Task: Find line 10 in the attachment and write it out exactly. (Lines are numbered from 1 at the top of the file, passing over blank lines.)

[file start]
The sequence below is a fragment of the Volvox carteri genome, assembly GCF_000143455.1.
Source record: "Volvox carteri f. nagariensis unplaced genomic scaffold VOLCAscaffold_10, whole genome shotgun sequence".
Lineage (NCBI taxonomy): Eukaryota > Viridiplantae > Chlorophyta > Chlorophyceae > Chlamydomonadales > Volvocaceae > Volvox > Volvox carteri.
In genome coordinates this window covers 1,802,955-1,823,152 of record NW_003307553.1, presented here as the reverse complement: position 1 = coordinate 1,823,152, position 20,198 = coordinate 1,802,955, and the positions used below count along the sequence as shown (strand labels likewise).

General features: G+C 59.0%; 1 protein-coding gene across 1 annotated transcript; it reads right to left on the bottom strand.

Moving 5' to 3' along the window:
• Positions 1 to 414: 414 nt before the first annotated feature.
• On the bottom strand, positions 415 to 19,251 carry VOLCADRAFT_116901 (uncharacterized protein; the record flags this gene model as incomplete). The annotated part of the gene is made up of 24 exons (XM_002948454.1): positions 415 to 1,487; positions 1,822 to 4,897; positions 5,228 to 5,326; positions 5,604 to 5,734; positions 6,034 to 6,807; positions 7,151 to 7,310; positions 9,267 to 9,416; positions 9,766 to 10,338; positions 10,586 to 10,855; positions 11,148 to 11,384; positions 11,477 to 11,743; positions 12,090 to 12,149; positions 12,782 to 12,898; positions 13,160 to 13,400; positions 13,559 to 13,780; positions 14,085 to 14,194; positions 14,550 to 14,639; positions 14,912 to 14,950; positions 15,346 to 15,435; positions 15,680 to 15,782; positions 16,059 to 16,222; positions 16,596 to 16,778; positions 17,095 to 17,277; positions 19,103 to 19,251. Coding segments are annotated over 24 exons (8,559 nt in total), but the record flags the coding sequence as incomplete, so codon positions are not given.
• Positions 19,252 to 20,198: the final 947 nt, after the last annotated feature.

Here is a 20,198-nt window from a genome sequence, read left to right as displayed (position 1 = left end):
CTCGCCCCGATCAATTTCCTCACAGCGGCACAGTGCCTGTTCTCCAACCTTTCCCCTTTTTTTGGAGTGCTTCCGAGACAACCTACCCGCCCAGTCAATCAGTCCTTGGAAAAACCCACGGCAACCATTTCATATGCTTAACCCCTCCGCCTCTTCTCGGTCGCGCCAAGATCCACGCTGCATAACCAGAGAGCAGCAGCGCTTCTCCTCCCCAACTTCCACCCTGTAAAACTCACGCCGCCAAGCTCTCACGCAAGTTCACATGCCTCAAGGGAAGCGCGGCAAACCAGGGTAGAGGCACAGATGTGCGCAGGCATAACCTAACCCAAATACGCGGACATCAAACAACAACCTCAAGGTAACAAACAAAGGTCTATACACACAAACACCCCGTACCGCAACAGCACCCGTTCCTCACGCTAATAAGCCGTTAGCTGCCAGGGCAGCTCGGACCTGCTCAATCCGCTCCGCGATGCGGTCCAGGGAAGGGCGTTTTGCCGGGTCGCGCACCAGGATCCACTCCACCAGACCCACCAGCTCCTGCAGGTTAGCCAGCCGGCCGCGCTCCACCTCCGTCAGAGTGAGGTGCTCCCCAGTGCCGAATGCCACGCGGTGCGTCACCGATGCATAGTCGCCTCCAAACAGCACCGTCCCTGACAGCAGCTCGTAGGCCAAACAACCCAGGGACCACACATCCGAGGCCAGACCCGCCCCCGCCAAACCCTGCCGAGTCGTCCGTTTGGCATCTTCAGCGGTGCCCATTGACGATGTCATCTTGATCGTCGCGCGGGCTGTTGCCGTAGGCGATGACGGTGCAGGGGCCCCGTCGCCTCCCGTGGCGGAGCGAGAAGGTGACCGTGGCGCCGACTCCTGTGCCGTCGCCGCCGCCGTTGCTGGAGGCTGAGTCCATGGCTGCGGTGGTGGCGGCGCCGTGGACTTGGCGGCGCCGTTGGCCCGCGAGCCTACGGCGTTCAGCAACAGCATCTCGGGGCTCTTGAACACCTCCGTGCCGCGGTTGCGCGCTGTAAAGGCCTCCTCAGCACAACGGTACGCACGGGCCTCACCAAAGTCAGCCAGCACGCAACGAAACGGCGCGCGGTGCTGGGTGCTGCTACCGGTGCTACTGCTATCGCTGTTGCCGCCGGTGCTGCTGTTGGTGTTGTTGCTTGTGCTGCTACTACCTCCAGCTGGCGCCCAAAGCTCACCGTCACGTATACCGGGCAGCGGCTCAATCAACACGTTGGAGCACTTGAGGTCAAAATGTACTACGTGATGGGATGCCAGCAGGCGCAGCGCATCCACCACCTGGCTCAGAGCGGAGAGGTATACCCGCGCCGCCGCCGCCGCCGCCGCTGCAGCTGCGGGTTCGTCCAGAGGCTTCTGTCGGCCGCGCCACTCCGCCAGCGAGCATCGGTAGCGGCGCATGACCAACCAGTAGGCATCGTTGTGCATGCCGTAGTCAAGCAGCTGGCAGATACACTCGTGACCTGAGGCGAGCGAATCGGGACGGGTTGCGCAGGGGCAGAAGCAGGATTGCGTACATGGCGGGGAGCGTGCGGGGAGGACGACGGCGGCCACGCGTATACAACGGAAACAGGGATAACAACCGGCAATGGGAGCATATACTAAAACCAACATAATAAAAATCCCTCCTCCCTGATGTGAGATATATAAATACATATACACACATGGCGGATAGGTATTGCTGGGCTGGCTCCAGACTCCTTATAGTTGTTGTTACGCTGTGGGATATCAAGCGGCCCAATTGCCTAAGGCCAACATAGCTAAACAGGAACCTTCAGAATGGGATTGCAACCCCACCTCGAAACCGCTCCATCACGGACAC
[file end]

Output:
Here is a 20,198-nt window from a genome sequence, read left to right as displayed (position 1 = left end):